by Josh Greenberger
Scientists peering deep into space have found galaxies that shouldn’t be there. No, they’re not trespassing. They’re too old to be in that area.
It’s like peeking through a kindergarten window, expecting to see kids drinking milk and taking naps. Instead, you see forty-year-olds smoking cigars and playing Taxes Hold ’em.
The area of the universe, about 9 billion light years away, where scientists found these old galaxies is believed to be one third the universe’s supposed age of 13.5 billion years. In that period, galaxies should have been in there infancy, not in the mature state that they’re in.
According the big bang, everything, all the matter in the universe, was once compressed into one pinpoint area. The universe expanded, everything in that pinpoint exploded, and it’s all still flying outward till this very day.
So, if a galaxy is 9 billion light-years away (one light-year is how far light travels in one year, which is about 6 trillion miles), it supposedly took 9 billion years for it’s light to reach us. Which means, this galaxy was already in existence 4 or 5 billion years after the big bang.
The problem is, according to current scientific understanding of star and galaxy formation, the first 4 or 5 billion years of the universe was not enough time for galaxies to evolve to this mature stage. What we should be seeing is “little baby” galaxies, not “grand daddy” monstrosities.
This problem was described by the School of Physics and Astronomy of The University of Edinburgh (ph.ed.ac.uk), April 3, 2009, in an article entitled “Heavyweight Galaxies in the Early Universe Puzzle Astronomers:”
“An international team of astronomers, including two members of the School of Physics and Astronomy, has found massive galaxies in existence when the Universe was barely one third of its current age. These findings, published in Nature on 2 April 2009, cast doubt on current galaxy formation theories, which predict that the stellar mass of large galaxies is built up gradually over time, whereas these observations reveal galaxies, as massive as the biggest galaxies found today, already in existence some nine billion years ago.”
The implications are enormous. The big bang is not a theory that was just cooked up two weeks ago. It goes back many decades, back to the early 1900’s, and is the foundation of modern cosmology. You’d think that in all this time most of the kinks in the theory would have been worked out. To find such a blatant contradiction to the big bang theory so many years after its formulation, and after so many other theories of astrophysics have been based on it, is astounding.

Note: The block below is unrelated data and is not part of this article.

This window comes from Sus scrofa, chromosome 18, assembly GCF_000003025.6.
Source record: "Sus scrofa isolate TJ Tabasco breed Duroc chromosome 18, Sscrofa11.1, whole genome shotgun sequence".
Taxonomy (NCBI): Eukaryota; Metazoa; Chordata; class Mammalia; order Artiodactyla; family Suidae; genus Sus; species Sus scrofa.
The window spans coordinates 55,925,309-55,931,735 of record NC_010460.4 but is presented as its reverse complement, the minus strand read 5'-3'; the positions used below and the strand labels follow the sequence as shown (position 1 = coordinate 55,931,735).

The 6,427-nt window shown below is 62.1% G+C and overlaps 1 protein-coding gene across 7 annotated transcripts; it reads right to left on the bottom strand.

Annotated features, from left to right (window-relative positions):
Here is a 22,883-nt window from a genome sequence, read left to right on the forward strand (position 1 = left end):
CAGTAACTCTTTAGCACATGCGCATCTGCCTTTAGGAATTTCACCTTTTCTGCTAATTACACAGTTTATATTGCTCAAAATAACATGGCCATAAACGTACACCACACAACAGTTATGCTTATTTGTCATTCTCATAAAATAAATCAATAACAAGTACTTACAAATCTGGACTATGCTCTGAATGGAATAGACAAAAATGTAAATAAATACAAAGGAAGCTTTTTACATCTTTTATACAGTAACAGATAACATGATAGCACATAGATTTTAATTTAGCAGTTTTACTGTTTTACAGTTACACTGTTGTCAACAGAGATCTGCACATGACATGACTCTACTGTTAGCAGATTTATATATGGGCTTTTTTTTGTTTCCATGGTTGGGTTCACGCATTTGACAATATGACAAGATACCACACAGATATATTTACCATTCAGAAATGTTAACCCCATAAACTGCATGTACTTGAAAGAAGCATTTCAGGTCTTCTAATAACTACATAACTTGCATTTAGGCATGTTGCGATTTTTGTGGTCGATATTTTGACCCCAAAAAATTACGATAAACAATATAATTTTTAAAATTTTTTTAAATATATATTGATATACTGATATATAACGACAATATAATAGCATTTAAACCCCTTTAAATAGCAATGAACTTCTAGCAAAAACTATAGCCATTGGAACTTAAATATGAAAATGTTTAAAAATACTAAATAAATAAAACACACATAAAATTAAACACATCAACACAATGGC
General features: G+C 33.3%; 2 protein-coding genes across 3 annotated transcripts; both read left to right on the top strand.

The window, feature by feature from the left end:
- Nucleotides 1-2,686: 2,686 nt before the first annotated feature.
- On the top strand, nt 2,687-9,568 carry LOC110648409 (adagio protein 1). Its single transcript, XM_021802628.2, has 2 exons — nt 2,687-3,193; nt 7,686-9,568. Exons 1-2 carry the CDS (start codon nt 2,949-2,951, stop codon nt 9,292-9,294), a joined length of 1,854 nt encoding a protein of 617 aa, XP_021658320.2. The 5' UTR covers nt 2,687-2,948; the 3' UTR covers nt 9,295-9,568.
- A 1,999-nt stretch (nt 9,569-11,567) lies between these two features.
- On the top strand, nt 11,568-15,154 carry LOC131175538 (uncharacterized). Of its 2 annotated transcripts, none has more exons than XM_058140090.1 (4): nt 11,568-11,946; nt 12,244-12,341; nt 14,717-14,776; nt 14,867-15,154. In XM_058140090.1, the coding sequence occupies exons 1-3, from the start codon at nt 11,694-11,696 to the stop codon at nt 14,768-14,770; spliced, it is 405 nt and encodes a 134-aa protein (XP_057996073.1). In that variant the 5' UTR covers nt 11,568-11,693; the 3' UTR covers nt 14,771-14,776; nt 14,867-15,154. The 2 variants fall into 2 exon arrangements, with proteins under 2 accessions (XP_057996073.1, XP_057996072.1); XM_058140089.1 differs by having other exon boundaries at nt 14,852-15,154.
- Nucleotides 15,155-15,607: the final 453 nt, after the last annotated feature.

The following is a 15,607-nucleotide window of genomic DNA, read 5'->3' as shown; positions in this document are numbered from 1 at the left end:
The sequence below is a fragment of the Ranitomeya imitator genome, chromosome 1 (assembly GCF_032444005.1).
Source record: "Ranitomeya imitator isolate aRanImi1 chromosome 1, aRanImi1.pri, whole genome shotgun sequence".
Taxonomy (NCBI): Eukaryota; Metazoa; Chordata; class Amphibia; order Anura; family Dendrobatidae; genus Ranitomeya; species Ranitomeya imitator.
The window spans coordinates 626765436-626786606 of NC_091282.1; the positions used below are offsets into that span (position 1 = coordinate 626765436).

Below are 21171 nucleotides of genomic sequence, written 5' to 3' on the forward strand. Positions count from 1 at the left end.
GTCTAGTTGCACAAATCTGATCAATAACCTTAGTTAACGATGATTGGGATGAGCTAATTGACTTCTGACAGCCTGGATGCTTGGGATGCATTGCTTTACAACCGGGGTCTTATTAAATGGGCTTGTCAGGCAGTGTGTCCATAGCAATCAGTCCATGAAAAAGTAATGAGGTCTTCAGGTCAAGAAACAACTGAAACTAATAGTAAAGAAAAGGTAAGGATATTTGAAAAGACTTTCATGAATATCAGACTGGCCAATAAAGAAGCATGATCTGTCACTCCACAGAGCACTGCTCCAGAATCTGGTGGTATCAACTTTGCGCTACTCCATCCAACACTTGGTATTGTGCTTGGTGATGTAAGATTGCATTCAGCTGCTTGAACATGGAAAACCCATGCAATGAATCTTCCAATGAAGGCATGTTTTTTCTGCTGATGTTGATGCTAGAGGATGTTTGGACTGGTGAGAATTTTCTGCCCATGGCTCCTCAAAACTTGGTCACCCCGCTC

Well, you might say to yourself, that’s science. We find problems with theories, we fix them and move on. But science’s predicament is that this mystery is nowhere near being fixed. Two years after the discovery of these large galaxies, their glaring contradiction to the big bang look as calamitous to cosmology as ever, as described by DailyGalaxy.com, June 15, 2011, in an article, “The ‘Early Universe’ Puzzle: Why do Galaxies in the Early Universe Appear Old?”
” … a team [of scientists] using the Frederick C. Gillett Gemini North Telescope located on Mauna Kea, Hawaii, [observed] that many galaxies in the young Universe are not behaving as they would have expected some 8-11 billion years ago.
“The surprise: these galaxies appear to be more fully formed and mature than expected at this early stage in the evolution of the Universe.
“‘Theory tells us that this epoch should be dominated by little galaxies crashing together,’ said Dr. Roberto Abraham (University of Toronto) who was a Co-Principal Investigator of the team that conducted the observations at Gemini. ‘We are seeing that a large fraction of the stars in the Universe are already in place when the Universe was quite young, which should not be the case. This glimpse back in time shows pretty clearly that we need to re-think what happened during this early epoch in galactic evolution. The theoreticians will definitely have something to gnaw on!’
“‘It is unclear if we need to tweak the existing models or develop a new one in order to understand this finding,’ said the survey’s third Co-Principal Investigator, Dr. Patrick McCarthy with the Observatories of the Carnegie Institution. ‘It is quite obvious … that these are indeed very mature galaxies … Obviously there are some major aspects about the early lives of galaxies that we just don’t understand.”
Now, there’s an understatement. This is like a builder saying he doesn’t quite understand how to build a foundation. If he’s not sure about foundations, what chance do the rest of his structures have?
If our understanding of the early universe is wrong, nothing about how the universe evolved beyond that point is likely to be correct.
Fortunately, though, not all is lost. There is an explanation to all this. It’s called the V-Bang. The V-Bang is my new book (available at V-Bang.org), and a new theory, that describes how young galaxies can exist so far away from us in space. In fact, the V-Bang is an entirely new theory of how the universe began. which answers many of the most baffling cosmological mysteries. What may amaze you is how easily many of these cosmic mysteries almost fade away by themselves, once the V-Bang (V-Bang.org) theory is laid out. Now that’s a theory you can write home about!
by Josh Greenberger